After a lovely day in Atlanta, I didn’t know what the night would hold. I didn’t know what it would present to us. I didn’t realize that, before the night was over, a life once here would be gone.
My brother invited us to dinner so we went and got a table after the sun had vanished behind the tall buildings. In the restaurant, Daft Punk was playing and I jokingly sang along. Dinner was good and life was good. It wasn’t until the ride home that I knew that this night had the potential to end in disaster.
It started with a ring. Or, more appropriately, it began with a siren’s song.
In Greek mythology, sirens would lure ship captains to their death with their enchanting music. My friend Baker had a siren. His siren was conveniently pocket-sized. It sung and rung and lured him in.
I was exhausted after a full day and full belly. It was late and I was getting mad. Baker kept going back to that siren, using it to do everything from text to Facebook. He was the ship captain, he was the driver, he was the one responsible for my life and his own.
I sat in the passenger’s seat steaming. In my head I went over my speech on how incredibly stupid he was being. I wanted to tell him how my life was literally in his hands. Well, let me correct myself; in his one hand because the other was checking Facebook.
The more I thought about it the more irritated I became. I wanted to say something, but I couldn’t. Baker and I had been friends for at least seven years. Knowing him so well, for so long, I knew how he would react. Baker would have gotten angry. He would have told me how he does this all the time, how he has never had an accident.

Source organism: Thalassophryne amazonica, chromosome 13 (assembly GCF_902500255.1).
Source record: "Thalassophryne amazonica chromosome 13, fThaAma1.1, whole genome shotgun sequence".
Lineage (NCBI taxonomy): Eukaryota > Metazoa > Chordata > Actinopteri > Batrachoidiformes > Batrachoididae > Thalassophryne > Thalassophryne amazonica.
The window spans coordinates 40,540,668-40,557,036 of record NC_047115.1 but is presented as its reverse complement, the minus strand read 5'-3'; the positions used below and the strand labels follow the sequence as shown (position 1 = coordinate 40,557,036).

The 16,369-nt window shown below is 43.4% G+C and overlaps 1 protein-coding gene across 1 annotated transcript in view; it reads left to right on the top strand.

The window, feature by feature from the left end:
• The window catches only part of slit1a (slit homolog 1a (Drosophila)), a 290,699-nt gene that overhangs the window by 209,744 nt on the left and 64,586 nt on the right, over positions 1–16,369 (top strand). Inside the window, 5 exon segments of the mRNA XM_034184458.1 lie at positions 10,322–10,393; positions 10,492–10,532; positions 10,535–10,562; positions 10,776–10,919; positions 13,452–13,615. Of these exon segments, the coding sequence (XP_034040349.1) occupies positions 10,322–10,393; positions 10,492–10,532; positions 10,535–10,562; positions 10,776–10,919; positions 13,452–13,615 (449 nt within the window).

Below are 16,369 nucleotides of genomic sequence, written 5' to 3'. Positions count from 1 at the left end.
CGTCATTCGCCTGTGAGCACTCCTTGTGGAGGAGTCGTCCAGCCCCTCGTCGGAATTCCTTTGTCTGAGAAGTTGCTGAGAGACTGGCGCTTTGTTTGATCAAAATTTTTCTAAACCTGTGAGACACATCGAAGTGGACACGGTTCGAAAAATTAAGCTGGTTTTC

I thought I couldn’t stop him even if I tried. The only thing that would have kept him from that cell phone siren would be me chunking the stupid thing out of the window. While that would have made an excellent point, I couldn’t afford to buy him a new one.
So I just sat there. I told myself to watch the road, to be alert. I was going to have to be the eyes on this trip because his were occupied. But, as I said, I was tired. My eyelids would fall and I would have to pry them back open. I wished and hoped that Baker would just put the siren away, so I could at least relax. He wouldn’t. Baker was tired too. I could see that his eyes were heavy. Both of us were quiet.
A loud thump jolted us. I had been watching the road when it happened, but I couldn’t react. It seemed so sudden.
“What was that?” Baker asked me, startled. There was something about to cross the yellow lines in the center of the road. It was white, almost glowing.
“An opossum,” I replied.
I think of the “what if’s.” What if Baker had hit a tree or another car instead of the opossum? What if we were the ones scraped across that road?
I think that even if no one was seriously injured, I would feel incredible guilt. If something had happened to Baker, guilt couldn’t describe what I would have felt. If something would have happened to me, I might not have ever written this.
Distracted driving is dangerous. Using personal pocket-sized sirens while driving, whether they are cell phones, iPods or MP3 players, could get a driver into a lot of trouble or kill someone.